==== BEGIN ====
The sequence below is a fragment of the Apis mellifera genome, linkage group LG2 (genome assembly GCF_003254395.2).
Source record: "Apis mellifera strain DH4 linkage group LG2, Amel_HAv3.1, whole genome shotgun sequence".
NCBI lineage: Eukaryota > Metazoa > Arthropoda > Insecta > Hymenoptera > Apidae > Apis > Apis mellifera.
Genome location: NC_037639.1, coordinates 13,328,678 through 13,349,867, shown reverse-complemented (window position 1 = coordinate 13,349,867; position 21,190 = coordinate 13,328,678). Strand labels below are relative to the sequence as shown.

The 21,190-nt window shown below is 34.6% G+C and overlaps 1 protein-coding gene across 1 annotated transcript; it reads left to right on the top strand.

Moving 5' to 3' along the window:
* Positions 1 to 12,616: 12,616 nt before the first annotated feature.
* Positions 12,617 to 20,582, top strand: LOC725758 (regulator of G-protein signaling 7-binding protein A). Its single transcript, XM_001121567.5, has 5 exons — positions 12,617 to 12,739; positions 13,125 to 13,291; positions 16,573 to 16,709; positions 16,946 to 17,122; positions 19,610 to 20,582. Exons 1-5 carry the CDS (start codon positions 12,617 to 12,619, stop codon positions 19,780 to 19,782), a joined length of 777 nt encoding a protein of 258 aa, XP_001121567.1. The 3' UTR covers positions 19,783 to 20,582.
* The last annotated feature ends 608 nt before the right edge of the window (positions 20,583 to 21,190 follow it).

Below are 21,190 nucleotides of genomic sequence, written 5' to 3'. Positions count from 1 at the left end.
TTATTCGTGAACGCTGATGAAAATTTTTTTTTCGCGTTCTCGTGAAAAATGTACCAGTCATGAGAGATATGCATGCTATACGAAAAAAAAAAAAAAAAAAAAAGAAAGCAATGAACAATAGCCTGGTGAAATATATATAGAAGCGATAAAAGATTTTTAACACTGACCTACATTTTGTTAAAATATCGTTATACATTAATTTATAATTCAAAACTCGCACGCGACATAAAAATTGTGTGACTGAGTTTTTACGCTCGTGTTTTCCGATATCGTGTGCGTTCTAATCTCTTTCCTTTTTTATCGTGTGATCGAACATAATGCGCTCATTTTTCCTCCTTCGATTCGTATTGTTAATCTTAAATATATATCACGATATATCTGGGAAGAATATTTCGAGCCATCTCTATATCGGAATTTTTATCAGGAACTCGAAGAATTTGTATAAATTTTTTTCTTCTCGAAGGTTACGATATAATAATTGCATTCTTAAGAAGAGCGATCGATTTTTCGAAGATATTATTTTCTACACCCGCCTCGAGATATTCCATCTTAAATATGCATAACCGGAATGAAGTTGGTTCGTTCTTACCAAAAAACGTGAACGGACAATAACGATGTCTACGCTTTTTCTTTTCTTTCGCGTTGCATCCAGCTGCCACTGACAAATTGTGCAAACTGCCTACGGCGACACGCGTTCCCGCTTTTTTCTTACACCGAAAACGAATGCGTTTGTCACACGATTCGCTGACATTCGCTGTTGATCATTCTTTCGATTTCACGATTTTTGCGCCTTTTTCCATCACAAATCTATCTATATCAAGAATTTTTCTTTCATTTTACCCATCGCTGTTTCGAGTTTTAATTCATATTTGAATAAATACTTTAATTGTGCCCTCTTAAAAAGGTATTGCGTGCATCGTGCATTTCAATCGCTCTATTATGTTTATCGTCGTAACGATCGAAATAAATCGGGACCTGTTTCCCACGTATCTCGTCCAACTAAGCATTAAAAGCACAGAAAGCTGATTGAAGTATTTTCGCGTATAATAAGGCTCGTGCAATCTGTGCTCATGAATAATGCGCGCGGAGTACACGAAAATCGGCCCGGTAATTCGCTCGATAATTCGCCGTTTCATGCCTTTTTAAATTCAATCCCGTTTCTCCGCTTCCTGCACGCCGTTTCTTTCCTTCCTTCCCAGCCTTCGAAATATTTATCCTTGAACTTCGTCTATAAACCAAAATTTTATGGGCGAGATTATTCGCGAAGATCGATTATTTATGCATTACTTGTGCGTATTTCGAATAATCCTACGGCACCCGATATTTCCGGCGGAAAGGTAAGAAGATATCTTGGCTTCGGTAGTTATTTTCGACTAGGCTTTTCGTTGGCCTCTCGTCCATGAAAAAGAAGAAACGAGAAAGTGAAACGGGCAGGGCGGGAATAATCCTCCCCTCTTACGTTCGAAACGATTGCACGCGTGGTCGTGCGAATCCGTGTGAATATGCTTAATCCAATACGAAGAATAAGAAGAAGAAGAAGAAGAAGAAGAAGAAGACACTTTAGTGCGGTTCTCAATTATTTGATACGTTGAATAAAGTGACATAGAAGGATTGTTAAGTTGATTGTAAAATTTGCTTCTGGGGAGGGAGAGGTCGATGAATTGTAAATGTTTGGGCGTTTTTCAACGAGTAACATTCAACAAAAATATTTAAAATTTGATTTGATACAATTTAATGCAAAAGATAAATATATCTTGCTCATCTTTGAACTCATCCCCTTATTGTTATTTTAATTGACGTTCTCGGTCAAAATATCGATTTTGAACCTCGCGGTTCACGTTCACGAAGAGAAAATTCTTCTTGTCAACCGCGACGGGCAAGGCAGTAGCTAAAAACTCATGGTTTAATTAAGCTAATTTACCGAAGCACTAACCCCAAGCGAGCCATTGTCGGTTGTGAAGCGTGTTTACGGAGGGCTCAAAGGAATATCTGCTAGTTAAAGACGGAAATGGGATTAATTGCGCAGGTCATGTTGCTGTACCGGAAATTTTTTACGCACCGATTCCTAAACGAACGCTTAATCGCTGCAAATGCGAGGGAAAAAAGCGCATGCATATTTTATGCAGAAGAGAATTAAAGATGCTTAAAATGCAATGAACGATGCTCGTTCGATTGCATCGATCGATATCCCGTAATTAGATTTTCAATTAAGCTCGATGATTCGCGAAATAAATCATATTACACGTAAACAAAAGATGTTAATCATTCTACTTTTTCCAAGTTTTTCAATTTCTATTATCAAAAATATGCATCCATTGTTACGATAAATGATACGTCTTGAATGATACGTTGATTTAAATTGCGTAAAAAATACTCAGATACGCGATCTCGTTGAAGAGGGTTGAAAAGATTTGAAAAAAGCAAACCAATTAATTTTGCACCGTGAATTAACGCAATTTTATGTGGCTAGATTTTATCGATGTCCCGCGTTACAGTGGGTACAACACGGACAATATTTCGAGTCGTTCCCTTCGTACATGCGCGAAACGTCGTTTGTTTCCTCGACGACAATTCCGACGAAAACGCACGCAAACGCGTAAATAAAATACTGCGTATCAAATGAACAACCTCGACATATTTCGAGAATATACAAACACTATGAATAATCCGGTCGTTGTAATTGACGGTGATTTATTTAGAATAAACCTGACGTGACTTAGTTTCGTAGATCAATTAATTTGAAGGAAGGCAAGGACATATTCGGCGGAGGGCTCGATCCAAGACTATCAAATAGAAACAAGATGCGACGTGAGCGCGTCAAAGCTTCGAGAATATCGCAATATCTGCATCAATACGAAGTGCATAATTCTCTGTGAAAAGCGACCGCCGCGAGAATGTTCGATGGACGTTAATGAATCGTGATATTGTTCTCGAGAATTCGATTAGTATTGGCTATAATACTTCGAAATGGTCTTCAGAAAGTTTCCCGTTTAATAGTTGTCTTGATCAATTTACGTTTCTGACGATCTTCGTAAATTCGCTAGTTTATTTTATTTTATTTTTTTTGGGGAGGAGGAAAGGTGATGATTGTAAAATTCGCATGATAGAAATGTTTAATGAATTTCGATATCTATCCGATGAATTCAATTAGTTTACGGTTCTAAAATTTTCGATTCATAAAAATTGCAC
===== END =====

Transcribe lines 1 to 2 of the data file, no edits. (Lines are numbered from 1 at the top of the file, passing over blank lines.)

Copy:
The sequence below is a fragment of the Apis mellifera genome, linkage group LG2 (genome assembly GCF_003254395.2).
Source record: "Apis mellifera strain DH4 linkage group LG2, Amel_HAv3.1, whole genome shotgun sequence".